• What leaders can learn from top adventurers
• “The end result if you can work through that conflict and communicate effectively is you get better product”T
Total recorded time is 24:20
You don’t have to scale the face of Half Dome with only your bare hands and toes to be a successful business leader, but it might help as not plunging 4,800 feet to the valley floor might gain you admission to the smallish club of true extreme adventurers.
Extreme adventurers have the ability to see obstacles -- and setbacks -- and think differently than others to overcome the challenges, say Amy Posey and Kevin Vallely in their new book, “Wild Success: 7 Key Lessons Business Leaders Can Learn from Extreme Adventures,” (McGraw Hill, March 10, 2020).
Ms. Posey says that as managers take off a sort of “managerial veneer” and become more open to their staffs, it makes the organization “a more welcoming place to work, it reduces the fear that people sometimes have when they want to contribute to a conversation but aren’t sure, it reduces imposter syndrome.”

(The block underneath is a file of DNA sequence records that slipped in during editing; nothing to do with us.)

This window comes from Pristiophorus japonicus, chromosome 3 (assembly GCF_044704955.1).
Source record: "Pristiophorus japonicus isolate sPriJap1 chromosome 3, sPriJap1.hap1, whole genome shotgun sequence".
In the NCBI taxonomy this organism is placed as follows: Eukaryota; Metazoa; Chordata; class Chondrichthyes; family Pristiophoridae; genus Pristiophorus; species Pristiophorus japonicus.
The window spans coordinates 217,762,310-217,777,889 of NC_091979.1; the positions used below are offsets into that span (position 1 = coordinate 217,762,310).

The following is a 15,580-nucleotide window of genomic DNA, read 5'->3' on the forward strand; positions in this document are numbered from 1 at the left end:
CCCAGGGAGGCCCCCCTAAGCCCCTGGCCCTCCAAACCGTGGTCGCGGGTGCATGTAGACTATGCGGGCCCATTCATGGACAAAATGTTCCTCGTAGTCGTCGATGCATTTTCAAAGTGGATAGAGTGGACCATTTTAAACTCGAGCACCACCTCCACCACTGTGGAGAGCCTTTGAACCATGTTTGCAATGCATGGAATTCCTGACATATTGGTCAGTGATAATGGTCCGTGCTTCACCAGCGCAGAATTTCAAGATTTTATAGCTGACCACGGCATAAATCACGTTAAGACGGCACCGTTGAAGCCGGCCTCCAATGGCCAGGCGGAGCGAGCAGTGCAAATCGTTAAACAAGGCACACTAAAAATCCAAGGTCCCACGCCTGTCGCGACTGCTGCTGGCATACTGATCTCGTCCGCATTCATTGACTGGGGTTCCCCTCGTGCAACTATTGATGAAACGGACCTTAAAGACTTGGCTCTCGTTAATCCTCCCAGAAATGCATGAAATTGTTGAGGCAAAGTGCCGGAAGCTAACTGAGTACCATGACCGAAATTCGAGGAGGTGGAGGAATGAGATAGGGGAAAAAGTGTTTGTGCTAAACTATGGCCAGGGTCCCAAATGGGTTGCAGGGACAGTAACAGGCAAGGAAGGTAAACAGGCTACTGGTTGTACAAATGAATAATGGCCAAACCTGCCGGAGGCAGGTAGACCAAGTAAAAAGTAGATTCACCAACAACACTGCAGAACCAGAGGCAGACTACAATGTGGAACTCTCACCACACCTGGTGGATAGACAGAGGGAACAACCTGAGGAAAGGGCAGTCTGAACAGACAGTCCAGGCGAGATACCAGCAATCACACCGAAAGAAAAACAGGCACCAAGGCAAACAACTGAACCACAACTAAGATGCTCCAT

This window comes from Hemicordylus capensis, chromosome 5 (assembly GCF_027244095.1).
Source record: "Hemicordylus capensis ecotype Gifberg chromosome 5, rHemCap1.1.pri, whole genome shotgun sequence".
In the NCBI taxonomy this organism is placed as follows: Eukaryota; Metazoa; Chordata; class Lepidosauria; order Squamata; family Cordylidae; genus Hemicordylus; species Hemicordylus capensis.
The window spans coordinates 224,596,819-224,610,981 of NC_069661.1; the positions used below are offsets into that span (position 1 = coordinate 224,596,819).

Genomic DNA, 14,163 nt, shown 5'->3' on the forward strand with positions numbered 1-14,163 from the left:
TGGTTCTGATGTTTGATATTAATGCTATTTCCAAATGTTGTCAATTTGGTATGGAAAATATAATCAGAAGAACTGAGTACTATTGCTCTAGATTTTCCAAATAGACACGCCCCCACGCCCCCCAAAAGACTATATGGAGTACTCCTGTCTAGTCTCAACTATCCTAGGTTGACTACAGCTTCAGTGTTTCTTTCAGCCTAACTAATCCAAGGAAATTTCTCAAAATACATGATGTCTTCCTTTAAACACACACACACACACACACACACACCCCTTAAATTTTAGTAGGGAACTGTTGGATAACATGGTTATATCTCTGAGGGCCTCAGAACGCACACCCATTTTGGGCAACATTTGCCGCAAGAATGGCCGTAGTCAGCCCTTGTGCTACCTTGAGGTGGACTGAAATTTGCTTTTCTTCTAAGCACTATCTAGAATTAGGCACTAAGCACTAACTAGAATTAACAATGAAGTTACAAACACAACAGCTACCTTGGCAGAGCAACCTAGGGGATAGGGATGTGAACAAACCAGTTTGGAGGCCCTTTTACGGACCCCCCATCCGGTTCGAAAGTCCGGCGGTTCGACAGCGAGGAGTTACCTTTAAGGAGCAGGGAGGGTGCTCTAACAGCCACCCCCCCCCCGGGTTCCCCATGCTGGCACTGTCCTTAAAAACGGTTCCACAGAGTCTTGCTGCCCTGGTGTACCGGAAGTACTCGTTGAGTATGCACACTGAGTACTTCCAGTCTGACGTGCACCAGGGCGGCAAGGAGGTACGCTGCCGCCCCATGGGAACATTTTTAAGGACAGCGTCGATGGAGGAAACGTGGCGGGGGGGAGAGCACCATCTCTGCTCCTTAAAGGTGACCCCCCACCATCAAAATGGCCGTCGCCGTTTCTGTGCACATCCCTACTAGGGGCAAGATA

She says while teamwork is still the norm, leaders should not fear encouraging diversity of thought.
“What happens when you get people with diverse interests and backgrounds and variety, you may have more conflict because these different perspectives coming to the table, but the end result if you can work through that conflict and communicate effectively is you get better product,” Ms. Posey says.
Amy Posey talks about leading like an extreme adventurer in this CVBT Audio Interview Podcast via Skype.
For more information: www.morewildsuccess.com
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